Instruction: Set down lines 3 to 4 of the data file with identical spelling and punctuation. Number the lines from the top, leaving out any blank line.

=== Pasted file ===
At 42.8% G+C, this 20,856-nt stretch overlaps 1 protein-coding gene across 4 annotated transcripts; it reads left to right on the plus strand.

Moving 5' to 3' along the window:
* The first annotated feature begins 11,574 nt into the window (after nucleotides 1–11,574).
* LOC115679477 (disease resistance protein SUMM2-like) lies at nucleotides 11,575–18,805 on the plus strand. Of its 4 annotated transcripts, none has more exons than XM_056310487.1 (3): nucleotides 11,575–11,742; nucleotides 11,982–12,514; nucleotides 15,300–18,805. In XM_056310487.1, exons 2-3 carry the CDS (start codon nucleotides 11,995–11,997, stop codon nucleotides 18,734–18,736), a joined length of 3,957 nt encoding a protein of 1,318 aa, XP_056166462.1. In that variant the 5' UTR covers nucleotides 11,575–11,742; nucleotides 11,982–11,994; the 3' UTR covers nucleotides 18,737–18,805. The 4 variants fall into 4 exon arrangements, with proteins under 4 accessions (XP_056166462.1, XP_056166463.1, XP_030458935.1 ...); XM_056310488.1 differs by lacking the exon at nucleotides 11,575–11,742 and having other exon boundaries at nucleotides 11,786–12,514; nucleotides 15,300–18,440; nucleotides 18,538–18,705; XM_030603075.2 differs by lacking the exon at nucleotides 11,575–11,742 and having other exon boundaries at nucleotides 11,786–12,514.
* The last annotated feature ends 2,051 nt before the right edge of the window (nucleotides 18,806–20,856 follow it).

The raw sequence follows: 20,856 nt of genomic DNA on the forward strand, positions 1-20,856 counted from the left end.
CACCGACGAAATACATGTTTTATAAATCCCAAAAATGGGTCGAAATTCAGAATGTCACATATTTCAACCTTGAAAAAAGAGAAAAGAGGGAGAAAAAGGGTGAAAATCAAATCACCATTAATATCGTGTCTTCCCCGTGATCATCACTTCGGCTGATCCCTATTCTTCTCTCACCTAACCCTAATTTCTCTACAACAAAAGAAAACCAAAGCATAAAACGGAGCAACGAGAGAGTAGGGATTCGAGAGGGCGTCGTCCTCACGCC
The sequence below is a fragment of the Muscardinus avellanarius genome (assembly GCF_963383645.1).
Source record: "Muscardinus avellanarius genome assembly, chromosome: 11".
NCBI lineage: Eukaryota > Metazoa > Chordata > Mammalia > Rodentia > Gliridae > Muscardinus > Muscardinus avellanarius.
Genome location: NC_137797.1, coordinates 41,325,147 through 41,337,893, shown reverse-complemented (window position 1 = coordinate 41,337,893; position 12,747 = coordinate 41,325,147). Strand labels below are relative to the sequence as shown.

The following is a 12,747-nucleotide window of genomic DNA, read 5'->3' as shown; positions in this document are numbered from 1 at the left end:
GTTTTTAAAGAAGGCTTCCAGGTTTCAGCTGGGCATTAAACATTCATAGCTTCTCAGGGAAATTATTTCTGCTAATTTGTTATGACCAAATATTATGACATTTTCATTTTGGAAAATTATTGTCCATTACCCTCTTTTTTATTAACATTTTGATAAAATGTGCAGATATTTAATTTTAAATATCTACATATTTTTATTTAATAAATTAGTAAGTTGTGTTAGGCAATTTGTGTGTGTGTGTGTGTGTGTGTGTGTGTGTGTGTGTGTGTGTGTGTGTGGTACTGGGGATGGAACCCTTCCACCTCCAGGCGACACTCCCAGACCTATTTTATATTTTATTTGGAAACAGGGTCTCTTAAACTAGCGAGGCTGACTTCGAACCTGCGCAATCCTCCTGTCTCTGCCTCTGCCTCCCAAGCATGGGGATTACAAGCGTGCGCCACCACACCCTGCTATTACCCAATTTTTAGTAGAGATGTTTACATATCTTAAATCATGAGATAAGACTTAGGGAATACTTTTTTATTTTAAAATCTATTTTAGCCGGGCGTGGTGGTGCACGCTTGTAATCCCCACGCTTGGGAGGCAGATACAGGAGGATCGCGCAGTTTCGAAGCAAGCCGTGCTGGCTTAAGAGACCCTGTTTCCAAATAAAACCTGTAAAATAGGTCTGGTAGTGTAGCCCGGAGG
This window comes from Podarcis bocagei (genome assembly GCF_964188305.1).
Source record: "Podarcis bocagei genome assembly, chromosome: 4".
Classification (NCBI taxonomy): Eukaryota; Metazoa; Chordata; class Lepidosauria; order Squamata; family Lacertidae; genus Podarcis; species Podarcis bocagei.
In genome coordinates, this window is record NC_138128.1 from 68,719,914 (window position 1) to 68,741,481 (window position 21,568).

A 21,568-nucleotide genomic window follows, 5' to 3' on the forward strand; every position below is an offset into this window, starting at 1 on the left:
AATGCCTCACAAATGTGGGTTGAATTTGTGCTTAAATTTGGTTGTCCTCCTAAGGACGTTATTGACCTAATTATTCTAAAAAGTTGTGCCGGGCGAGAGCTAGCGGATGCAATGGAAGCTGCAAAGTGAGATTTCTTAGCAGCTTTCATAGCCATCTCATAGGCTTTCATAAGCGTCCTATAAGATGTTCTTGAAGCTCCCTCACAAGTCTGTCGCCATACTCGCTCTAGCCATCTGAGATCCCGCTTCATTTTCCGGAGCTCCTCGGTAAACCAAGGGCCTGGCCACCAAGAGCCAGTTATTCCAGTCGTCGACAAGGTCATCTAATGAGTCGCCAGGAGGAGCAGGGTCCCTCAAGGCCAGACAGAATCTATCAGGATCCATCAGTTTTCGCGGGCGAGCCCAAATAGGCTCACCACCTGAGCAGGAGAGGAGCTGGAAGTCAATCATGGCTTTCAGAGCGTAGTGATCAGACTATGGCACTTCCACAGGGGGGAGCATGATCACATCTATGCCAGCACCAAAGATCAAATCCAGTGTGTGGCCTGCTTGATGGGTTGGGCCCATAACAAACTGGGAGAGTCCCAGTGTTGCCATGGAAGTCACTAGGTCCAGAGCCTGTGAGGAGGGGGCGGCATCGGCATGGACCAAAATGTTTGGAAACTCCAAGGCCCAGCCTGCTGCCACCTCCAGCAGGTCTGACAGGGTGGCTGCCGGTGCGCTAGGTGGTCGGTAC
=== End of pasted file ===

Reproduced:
* The first annotated feature begins 11,574 nt into the window (after nucleotides 1–11,574).
* LOC115679477 (disease resistance protein SUMM2-like) lies at nucleotides 11,575–18,805 on the plus strand. Of its 4 annotated transcripts, none has more exons than XM_056310487.1 (3): nucleotides 11,575–11,742; nucleotides 11,982–12,514; nucleotides 15,300–18,805. In XM_056310487.1, exons 2-3 carry the CDS (start codon nucleotides 11,995–11,997, stop codon nucleotides 18,734–18,736), a joined length of 3,957 nt encoding a protein of 1,318 aa, XP_056166462.1. In that variant the 5' UTR covers nucleotides 11,575–11,742; nucleotides 11,982–11,994; the 3' UTR covers nucleotides 18,737–18,805. The 4 variants fall into 4 exon arrangements, with proteins under 4 accessions (XP_056166462.1, XP_056166463.1, XP_030458935.1 ...); XM_056310488.1 differs by lacking the exon at nucleotides 11,575–11,742 and having other exon boundaries at nucleotides 11,786–12,514; nucleotides 15,300–18,440; nucleotides 18,538–18,705; XM_030603075.2 differs by lacking the exon at nucleotides 11,575–11,742 and having other exon boundaries at nucleotides 11,786–12,514.